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by Eric Holdeman: Emergency management in the blogosphere

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August 2012 Archives
August 01, 2012

I think we need to improve our governmental reputations.  We can start by being as transparent as possible in all our dealings.  This includes the hiring and contracting processes.  One only needs to read a few of the comments already posted to the link below to get the gist of how people feel about government in general.

 

Check out the Op-ed I wrote and which was published earlier today in Crosscut

 

See:  Trust requires more than government telling the truth


1 comment
August 02, 2012

Portland has a progressive emergency management program that is well led and "plays nicely" in the regional sandbox (remember everything we need to know and do we learned in Kindergarten.)

 

See the job announcement for their Planning and Preparedness Manager position.

 

Amy Romanas shared this information.


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August 02, 2012

One of the things I love about young emergency management types is their passion for action and getting things done.  Plus, they are not afraid of technology and what it can do.

 

With a little bit of encouragement Kitty Hurley has set up a GIS blog called Geospatial Response  At this point it is only a "one blog post" blog, but it is a start and with her expertise in GIS and emergency management she can make a contribution to sharing information on topics of interest to other emergency managers.

 

I look forward to what the future will bring to us via her blog.  Way to go Kitty!


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August 03, 2012

In my 21 years in state and local emergency management (time after my military service) I have only known of the increased certainty of more earthquake risks.  No one has ever stood up and said, "The earthquake risk is not what we thought it was, it is less."  Here in Washington State three major crustal earthquake fault zones have been discovered in those 21 years.  All of them are in highly urbanized areas.  The use of lidar technology has helped considerably in these discovery efforts.  

 

Predicting or if you prefer forecasting when the next earthquake will occur is a risky business.  Yet, I think because scientists keep getting the question asked of them they keep trying to provide answers.  In that vein, there is the recent announcement about Northwest coast at high risk of quake in 50 years  In this particular case they are talking about the lower half of the Cascadia Subduction Earthquake Fault.  

 

 

The prediction of what might happen and when it might happen is based on past history.  I'm thankful we have talented people who understand the science and are working on our behalf to discover and then share what they know.  A big issue I've seen in the past is this lack of interaction between the scientists and the emergency management practitioners.  What science knows--we need to know, so that we can educate others, plan for contingencies and "imagine" what we need to be prepared to respond to.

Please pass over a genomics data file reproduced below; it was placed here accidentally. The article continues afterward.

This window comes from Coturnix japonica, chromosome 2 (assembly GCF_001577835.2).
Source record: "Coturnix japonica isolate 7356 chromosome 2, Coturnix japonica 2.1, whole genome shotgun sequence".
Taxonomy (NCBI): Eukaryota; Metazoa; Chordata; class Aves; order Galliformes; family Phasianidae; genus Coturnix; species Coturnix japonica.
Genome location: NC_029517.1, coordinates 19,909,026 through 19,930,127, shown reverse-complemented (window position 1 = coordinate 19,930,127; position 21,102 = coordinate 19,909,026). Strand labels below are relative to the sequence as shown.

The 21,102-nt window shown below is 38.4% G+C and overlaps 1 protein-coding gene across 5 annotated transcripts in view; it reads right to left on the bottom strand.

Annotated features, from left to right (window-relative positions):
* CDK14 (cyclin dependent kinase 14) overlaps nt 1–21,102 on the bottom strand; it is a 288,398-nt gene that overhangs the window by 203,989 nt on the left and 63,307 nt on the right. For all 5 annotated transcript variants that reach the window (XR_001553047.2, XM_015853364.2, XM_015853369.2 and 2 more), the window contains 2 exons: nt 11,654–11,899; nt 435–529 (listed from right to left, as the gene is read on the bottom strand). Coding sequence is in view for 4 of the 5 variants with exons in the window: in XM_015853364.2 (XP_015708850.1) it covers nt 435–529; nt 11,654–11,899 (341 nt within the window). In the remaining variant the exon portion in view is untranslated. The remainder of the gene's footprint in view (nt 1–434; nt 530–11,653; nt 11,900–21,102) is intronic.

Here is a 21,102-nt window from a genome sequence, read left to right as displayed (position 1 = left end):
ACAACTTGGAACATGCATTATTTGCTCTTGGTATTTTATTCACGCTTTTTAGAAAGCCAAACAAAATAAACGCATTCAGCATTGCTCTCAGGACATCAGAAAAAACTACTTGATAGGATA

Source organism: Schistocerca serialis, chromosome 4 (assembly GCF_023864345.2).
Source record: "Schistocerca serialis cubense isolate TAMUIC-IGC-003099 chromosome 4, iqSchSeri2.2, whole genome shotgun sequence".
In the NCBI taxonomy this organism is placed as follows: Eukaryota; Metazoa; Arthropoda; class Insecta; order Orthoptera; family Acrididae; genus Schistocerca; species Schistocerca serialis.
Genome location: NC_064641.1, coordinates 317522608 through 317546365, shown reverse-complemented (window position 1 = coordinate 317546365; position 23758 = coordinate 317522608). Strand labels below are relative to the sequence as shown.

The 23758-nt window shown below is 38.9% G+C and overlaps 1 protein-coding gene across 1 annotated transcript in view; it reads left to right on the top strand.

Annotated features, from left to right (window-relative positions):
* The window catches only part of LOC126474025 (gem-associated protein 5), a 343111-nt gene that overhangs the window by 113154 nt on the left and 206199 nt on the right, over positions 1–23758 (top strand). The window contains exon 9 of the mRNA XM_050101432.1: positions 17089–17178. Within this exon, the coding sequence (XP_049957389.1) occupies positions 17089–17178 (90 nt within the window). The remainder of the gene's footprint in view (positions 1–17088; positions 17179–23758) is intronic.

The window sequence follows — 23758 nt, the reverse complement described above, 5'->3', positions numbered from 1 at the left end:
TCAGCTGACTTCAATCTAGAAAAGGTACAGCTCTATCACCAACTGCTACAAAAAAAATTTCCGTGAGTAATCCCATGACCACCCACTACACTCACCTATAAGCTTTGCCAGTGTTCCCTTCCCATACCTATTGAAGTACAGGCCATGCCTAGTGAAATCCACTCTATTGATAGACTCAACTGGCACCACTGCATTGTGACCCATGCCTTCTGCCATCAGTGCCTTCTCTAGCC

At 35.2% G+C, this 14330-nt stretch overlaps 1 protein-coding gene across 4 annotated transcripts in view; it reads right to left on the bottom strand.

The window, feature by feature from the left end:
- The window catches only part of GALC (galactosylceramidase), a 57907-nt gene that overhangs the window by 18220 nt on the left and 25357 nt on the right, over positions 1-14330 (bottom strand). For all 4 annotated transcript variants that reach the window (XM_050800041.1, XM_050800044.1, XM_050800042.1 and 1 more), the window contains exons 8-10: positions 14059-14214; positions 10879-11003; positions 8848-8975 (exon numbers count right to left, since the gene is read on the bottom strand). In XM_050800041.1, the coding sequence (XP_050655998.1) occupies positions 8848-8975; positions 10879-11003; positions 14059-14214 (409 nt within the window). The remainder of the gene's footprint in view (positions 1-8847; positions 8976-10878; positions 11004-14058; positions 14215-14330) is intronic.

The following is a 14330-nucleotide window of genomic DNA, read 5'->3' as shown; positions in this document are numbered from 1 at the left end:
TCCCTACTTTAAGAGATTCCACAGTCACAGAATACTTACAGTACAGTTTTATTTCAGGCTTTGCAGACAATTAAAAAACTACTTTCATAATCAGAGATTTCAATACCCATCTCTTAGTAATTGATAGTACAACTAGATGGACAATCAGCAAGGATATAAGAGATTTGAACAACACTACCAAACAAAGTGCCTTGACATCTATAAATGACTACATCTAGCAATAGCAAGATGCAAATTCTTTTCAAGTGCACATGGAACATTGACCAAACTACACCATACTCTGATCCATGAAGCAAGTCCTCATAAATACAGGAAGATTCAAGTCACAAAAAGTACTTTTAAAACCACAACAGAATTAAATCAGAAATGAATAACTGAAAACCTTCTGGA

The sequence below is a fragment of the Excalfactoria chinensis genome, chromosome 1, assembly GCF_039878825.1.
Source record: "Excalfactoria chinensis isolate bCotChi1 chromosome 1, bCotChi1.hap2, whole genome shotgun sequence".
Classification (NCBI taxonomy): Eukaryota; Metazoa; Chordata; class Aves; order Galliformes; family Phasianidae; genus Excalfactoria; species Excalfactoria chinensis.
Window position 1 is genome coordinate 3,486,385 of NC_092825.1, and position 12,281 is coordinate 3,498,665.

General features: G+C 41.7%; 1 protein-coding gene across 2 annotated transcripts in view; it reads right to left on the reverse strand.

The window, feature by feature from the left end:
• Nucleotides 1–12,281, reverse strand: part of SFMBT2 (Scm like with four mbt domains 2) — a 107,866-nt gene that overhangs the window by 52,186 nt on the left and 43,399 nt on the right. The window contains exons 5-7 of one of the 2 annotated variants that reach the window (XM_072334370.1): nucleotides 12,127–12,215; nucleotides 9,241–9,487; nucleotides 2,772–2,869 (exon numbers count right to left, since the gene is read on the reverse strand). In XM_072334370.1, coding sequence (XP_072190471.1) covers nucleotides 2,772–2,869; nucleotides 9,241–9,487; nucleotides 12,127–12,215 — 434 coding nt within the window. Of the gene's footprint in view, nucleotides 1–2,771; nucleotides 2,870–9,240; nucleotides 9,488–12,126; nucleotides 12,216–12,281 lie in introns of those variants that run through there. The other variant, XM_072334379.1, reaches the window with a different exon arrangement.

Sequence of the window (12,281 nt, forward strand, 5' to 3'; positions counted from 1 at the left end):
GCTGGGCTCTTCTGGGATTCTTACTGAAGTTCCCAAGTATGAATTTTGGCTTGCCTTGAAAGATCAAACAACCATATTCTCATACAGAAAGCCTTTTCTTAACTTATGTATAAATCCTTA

The good news of a "50 years" time frame is that most people will equate that to "in my lifetime."  This shorter prognostication is helpful over an announcement that says we will have 10 earthquakes in the next 1,000 years--if you know what I mean.

 

Getting people to move from awareness of the threat to having it guide their actions is the next challenge.  Again, there are social scientists that can help us in those endeavors.  Let's use the science that is available across the spectrum of knowledge to make a difference in our communities.  


6 comments
August 04, 2012

It you want a peek preview of the latest edition of Emergency Management Magazine, before the print copy arrives, see July-August Emergency Management Magazine  It is the top copy listed there.

 

 

Check out Eric's Corner which appears later in the magazine--where it typically is located.  God spoke to me via a burning bush and passed down the Ten Commandments of Emergency Management.

 



 

 

 


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August 04, 2012

Communications in emergencies and disasters is always a bugaboo.  We all say that it is the one area that needs improvement when we do our "Hot Washes" and after action reviews.  Yet, we keep having the same issues, again and again.

 

I think what is needed is some communications planning--before the next event.  An issue that needs to be address is what plans do you have when your systems have been overloaded by traffic or worse yet, damaged or destroyed by a disaster.  

 

Next Tuesday there is a Webinar that I'm moderating on what can be done to plan for the above circumstances.  See Will You Be Ready to Communicate – No Matter What? for more information.  I hope to see you participating in the event and look forward to your questions of the presenter.